Anybody that works in PR will be familiar with the phrase “all publicity is good publicity” and perhaps even those who don’t. In fact, oftentimes it’s those who aren’t in the communications industry that tend to agree with this sentiment, thinking it’s better to have a business in the public eye – no matter the reason – than not at all.
The truth is, there are so many times when this statement is absolutely true. There are plenty of tales of brands being able to turn negativity on its head (think the Colin v Cuthbert debacle) and even times where being ‘put on blast’ has also resulted in sympathies, support, and sales for a brand.
Coincidentally, an excellent example of this occurred just this week.
Why Going Viral Is Nearly Always A Good Thing
ASDA has stocked a ‘value’ range on its shelves for years now, as have other supermarkets. Recently, the products underwent a rebrand and can now be identified by bright yellow packaging and a very striking typeface. I know this happened around a month or so ago as I’ve had many a carton of apple juice in my fridge bearing this branding since it changed! 😆
However, it’s only this week that ASDA has been making headlines, and perhaps not for any reason it intended. It was really a post by LadBible that I saw get the most attention; it said that shoppers were complaining that the redesign is ‘embarrassing poorer families’. Many commenters on Facebook agreed.
Since this post, there’ve been plenty of other articles written that bang the same drum, and lots more angry commenters and tweeters too. But something else has happened. With more conversation taking place about the packaging of the products, awareness and intrigue has increased too. Now, I’m seeing more shoppers rave about the range than complain about it – mainly talking about great the value is.
ASDA aren’t alone in offering and even expanding, its budget range amidst the cost of living crisis. But (as far as I know) it’s the only supermarket that’s recently redesigned it. Though the initial sting of criticism certainly wasn’t good for the brand, the aftermath has really helped to elevate the publicity of the products and has caused plenty of positive reactions. ASDA is continuing to promote the range well on social media too, and because of the now instantly recognisable packaging, engagement is through the roof!
So, in this case, what might have initially been a crisis for the brand, instead did a 180 and ended up really putting ASDA’s value range on the map. This has got to be a golden example for all those who’d argue there’s no such thing as bad publicity.
But… I’d still say there is.
Exceptional Situations Should Be Considered In Sweeping Statements
A lot of people that work in PR will argue that all publicity being good publicity is a huge misconception. They’re on to something!
From erstwhile examples such as the iconic case of Jerry Ratner causing the demise of his business by saying his products were ‘total crap’ on TV (yes that really happened!) to more recent debacles such as Colin v Cuthbert, where I actually think that despite Aldi’s triumph, M&S came out a lot worse off image-wise than if the legal case had never been brought about at all. Not to mention Marks & Spencers is now being repeatedly berated by its legal rival which continues to do it no favours as Aldi instead scoops up the affection.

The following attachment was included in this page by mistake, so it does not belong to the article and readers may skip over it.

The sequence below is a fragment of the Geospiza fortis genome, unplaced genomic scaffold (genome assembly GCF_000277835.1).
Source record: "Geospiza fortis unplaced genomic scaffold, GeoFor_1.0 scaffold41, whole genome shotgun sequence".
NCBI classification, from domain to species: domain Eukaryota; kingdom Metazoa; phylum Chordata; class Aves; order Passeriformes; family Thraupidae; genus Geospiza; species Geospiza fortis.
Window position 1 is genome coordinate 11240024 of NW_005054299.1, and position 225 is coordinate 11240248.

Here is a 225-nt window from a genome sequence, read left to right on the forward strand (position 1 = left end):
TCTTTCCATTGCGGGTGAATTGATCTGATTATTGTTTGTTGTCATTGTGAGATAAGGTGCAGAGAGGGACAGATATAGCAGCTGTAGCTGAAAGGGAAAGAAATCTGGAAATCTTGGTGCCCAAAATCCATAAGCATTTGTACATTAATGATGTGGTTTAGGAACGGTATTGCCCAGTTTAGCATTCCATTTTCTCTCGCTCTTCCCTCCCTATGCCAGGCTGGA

Though I don’t deny that having your brand visible in the public domain is almost always a good thing (I am a PR after all) and going viral is, 9 times out of 10, the dream for any business we work with, I do think there are too many instances to argue that, without question, there’s no such thing as bad publicity. To name a few…
- Some things are unforgivable – Sometimes, brands can get rebuked for fairly surface-level things, but think about major mishaps, e.g., the allergen death caused by Pret-A-Manger. That got an incredible amount of ‘publicity’, for all the wrong reasons. Now, when people think of Natasha’s Law, they’ll think of that brand – there’s no way anyone can convince me that’s a good thing.
- Fame doesn’t often last long – I’d also argue that a lot of so-called ‘publicity’ is superficial. So yes, your brand may be in the news for one reason or another, it may even go viral, but admittedly weirdly as a PR, I do love that Notting Hill quote “today’s newspapers will be lining tomorrow’s wastepaper bin”. How many of these new ‘fans’ are actually going to stick around, engage with your brand, or buy your products or services? I’ve never heard of anyone selling out after going viral for the wrong This quote is also why I believe in a sustained approach when it comes to PR, instead of looking at quick wins and vanity metrics!
- Not everyone is quick to forget – And finally, if all publicity is good publicity, there would be no such thing as crisis communications (incidentally something we at Source are pretty prolific at). No good business would trade in its reputation and trust of stakeholders for 5 minutes of fame. PR is all about strengthening image, and being in the press for the wrong reasons can cause irreparable damage to your brand. As much as we love the idea of going viral, we never like to see our hard work unwinding! Not all debacles cause the decimation of a brand (M&S is still going strong, to give you an example) but in more serious cases, the cost of losing trusting customers can be detrimental.
There’s never a right answer to open questions, but now you know what I think!
I wrote this article for Source PR, where it first appeared.